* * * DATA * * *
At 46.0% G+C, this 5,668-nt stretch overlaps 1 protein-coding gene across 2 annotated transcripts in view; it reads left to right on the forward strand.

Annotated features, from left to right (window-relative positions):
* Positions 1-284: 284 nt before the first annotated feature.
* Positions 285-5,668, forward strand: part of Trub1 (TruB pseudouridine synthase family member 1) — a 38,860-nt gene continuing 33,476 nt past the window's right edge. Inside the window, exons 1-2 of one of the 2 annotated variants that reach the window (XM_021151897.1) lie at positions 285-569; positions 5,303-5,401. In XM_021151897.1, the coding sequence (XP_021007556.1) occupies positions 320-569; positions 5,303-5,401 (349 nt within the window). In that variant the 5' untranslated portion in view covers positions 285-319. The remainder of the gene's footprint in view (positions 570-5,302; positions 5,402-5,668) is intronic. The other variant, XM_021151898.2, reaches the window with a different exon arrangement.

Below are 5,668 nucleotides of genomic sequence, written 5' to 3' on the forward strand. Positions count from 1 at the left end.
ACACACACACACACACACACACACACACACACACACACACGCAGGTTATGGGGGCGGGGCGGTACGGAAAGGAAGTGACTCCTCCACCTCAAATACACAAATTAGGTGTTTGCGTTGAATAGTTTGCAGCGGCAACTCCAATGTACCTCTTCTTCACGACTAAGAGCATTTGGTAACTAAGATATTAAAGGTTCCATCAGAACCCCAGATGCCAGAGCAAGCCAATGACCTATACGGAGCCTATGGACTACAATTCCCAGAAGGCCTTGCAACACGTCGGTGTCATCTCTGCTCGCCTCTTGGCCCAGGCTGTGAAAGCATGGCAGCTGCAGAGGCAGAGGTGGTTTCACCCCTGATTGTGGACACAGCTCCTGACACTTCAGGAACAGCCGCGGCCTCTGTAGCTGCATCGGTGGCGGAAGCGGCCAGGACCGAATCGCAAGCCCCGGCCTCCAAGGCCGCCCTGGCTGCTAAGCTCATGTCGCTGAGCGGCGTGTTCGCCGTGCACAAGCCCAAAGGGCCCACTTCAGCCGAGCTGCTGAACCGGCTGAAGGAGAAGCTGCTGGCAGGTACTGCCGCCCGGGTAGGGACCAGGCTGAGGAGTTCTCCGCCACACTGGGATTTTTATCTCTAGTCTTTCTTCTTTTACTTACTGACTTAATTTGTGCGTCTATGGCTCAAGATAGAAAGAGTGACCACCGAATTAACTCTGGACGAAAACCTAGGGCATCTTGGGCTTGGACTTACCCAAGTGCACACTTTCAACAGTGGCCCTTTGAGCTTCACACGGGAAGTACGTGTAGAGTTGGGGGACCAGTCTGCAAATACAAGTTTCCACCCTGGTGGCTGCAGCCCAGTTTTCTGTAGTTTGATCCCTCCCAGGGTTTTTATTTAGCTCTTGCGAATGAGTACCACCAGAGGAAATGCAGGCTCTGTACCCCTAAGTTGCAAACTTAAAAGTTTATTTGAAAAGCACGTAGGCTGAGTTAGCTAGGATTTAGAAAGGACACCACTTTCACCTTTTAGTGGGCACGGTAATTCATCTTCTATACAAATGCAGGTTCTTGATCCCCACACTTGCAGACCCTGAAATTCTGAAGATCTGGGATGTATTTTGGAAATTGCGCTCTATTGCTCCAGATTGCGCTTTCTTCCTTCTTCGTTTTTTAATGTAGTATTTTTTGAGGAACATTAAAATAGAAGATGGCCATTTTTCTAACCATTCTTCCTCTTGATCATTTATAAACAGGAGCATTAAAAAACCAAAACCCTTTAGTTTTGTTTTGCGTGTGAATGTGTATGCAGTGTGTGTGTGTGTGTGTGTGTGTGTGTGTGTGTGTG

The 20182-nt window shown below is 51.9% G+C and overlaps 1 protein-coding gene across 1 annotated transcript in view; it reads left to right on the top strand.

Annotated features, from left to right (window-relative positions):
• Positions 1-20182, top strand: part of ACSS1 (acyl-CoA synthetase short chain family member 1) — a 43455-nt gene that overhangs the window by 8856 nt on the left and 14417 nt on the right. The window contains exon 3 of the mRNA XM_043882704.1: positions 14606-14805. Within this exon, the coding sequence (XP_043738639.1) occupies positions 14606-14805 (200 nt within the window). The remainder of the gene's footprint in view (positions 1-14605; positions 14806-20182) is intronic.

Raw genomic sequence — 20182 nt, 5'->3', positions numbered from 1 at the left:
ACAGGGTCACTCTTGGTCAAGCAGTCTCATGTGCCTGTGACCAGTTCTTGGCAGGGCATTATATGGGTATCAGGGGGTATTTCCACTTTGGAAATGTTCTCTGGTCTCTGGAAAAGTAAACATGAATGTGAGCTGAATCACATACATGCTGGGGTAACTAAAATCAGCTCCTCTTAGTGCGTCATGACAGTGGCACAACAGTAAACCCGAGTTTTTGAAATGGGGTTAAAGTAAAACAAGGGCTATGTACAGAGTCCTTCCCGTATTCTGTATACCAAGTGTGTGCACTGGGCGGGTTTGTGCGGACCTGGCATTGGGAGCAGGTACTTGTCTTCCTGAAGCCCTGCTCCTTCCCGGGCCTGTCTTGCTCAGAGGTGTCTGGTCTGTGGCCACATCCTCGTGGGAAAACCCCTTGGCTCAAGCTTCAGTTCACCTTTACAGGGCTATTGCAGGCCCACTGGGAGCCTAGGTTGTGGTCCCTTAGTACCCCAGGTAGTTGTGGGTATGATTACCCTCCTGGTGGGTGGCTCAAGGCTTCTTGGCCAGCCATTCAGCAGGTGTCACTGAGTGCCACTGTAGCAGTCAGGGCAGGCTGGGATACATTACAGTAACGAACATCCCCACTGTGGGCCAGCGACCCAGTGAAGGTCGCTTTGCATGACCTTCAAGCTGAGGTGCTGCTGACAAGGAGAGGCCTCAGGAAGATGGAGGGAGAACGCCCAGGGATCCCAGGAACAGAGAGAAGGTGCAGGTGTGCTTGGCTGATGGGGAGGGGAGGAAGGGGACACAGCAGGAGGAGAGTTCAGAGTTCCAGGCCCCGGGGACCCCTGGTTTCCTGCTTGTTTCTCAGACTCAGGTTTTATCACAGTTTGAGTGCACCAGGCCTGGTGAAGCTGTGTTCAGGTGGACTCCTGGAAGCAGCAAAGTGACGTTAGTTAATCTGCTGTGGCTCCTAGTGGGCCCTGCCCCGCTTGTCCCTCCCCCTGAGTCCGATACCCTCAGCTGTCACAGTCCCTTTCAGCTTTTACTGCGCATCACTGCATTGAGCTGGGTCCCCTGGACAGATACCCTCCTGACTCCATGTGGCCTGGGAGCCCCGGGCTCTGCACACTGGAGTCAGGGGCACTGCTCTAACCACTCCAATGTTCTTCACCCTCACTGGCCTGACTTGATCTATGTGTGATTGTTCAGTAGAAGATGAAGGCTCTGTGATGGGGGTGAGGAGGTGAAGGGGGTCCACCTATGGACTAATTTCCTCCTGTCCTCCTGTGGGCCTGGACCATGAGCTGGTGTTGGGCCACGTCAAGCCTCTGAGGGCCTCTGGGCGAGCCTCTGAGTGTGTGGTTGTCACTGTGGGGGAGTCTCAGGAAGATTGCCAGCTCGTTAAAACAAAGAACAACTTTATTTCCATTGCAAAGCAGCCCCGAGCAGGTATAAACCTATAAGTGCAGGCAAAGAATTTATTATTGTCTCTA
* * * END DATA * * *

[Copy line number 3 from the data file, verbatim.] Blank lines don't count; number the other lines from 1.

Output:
* Positions 1-284: 284 nt before the first annotated feature.